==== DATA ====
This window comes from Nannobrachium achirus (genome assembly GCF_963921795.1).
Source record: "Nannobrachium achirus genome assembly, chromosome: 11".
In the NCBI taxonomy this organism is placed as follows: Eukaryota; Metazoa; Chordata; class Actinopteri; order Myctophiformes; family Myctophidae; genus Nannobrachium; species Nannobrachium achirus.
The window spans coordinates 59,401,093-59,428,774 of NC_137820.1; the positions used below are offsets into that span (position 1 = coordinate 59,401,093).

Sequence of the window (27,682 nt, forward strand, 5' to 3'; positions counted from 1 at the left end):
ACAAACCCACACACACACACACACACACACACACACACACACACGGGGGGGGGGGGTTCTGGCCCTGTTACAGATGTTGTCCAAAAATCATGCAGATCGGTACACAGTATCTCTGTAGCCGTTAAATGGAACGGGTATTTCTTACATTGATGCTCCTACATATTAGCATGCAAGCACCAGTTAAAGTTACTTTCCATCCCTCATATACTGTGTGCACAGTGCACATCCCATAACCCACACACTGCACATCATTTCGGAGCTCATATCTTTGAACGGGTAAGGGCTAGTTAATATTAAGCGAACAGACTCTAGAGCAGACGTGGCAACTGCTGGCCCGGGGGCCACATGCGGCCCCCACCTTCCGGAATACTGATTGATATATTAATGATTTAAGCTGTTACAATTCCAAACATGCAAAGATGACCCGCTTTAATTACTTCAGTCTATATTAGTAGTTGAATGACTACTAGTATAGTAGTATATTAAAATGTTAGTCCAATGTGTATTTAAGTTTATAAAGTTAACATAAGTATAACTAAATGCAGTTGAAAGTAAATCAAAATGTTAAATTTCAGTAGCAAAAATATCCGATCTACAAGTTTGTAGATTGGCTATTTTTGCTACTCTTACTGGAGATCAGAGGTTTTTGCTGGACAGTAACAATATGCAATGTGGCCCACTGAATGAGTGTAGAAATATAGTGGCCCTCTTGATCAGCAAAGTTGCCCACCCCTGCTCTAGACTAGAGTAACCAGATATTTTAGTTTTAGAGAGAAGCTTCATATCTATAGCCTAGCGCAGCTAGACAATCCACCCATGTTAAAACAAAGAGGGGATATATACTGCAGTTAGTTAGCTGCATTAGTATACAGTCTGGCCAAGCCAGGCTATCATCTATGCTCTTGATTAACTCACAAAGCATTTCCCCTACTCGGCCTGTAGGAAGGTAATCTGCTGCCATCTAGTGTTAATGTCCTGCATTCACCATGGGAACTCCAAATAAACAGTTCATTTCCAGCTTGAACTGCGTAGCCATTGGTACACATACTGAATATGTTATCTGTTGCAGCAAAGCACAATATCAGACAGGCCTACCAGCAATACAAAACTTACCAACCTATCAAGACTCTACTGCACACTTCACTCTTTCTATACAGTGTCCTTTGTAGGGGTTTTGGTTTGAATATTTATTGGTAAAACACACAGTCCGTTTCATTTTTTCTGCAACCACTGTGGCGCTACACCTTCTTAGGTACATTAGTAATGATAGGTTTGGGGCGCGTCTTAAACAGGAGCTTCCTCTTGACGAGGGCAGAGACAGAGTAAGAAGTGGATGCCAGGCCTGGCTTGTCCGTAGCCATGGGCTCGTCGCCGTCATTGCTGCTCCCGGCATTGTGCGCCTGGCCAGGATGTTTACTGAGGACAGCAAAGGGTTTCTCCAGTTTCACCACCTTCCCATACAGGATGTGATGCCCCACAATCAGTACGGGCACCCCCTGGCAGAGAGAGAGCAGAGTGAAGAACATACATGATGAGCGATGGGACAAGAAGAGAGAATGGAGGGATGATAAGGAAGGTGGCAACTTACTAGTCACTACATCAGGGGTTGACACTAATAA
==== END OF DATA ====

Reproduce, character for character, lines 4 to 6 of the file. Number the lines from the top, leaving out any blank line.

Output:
The window spans coordinates 59,401,093-59,428,774 of NC_137820.1; the positions used below are offsets into that span (position 1 = coordinate 59,401,093).

Sequence of the window (27,682 nt, forward strand, 5' to 3'; positions counted from 1 at the left end):
ACAAACCCACACACACACACACACACACACACACACACACACACGGGGGGGGGGGGTTCTGGCCCTGTTACAGATGTTGTCCAAAAATCATGCAGATCGGTACACAGTATCTCTGTAGCCGTTAAATGGAACGGGTATTTCTTACATTGATGCTCCTACATATTAGCATGCAAGCACCAGTTAAAGTTACTTTCCATCCCTCATATACTGTGTGCACAGTGCACATCCCATAACCCACACACTGCACATCATTTCGGAGCTCATATCTTTGAACGGGTAAGGGCTAGTTAATATTAAGCGAACAGACTCTAGAGCAGACGTGGCAACTGCTGGCCCGGGGGCCACATGCGGCCCCCACCTTCCGGAATACTGATTGATATATTAATGATTTAAGCTGTTACAATTCCAAACATGCAAAGATGACCCGCTTTAATTACTTCAGTCTATATTAGTAGTTGAATGACTACTAGTATAGTAGTATATTAAAATGTTAGTCCAATGTGTATTTAAGTTTATAAAGTTAACATAAGTATAACTAAATGCAGTTGAAAGTAAATCAAAATGTTAAATTTCAGTAGCAAAAATATCCGATCTACAAGTTTGTAGATTGGCTATTTTTGCTACTCTTACTGGAGATCAGAGGTTTTTGCTGGACAGTAACAATATGCAATGTGGCCCACTGAATGAGTGTAGAAATATAGTGGCCCTCTTGATCAGCAAAGTTGCCCACCCCTGCTCTAGACTAGAGTAACCAGATATTTTAGTTTTAGAGAGAAGCTTCATATCTATAGCCTAGCGCAGCTAGACAATCCACCCATGTTAAAACAAAGAGGGGATATATACTGCAGTTAGTTAGCTGCATTAGTATACAGTCTGGCCAAGCCAGGCTATCATCTATGCTCTTGATTAACTCACAAAGCATTTCCCCTACTCGGCCTGTAGGAAGGTAATCTGCTGCCATCTAGTGTTAATGTCCTGCATTCACCATGGGAACTCCAAATAAACAGTTCATTTCCAGCTTGAACTGCGTAGCCATTGGTACACATACTGAATATGTTATCTGTTGCAGCAAAGCACAATATCAGACAGGCCTACCAGCAATACAAAACTTACCAACCTATCAAGACTCTACTGCACACTTCACTCTTTCTATACAGTGTCCTTTGTAGGGGTTTTGGTTTGAATATTTATTGGTAAAACACACAGTCCGTTTCATTTTTTCTGCAACCACTGTGGCGCTACACCTTCTTAGGTACATTAGTAATGATAGGTTTGGGGCGCGTCTTAAACAGGAGCTTCCTCTTGACGAGGGCAGAGACAGAGTAAGAAGTGGATGCCAGGCCTGGCTTGTCCGTAGCCATGGGCTCGTCGCCGTCATTGCTGCTCCCGGCATTGTGCGCCTGGCCAGGATGTTTACTGAGGACAGCAAAGGGTTTCTCCAGTTTCACCACCTTCCCATACAGGATGTGATGCCCCACAATCAGTACGGGCACCCCCTGGCAGAGAGAGAGCAGAGTGAAGAACATACATGATGAGCGATGGGACAAGAAGAGAGAATGGAGGGATGATAAGGAAGGTGGCAACTTACTAGTCACTACATCAGGGGTTGACACTAATAA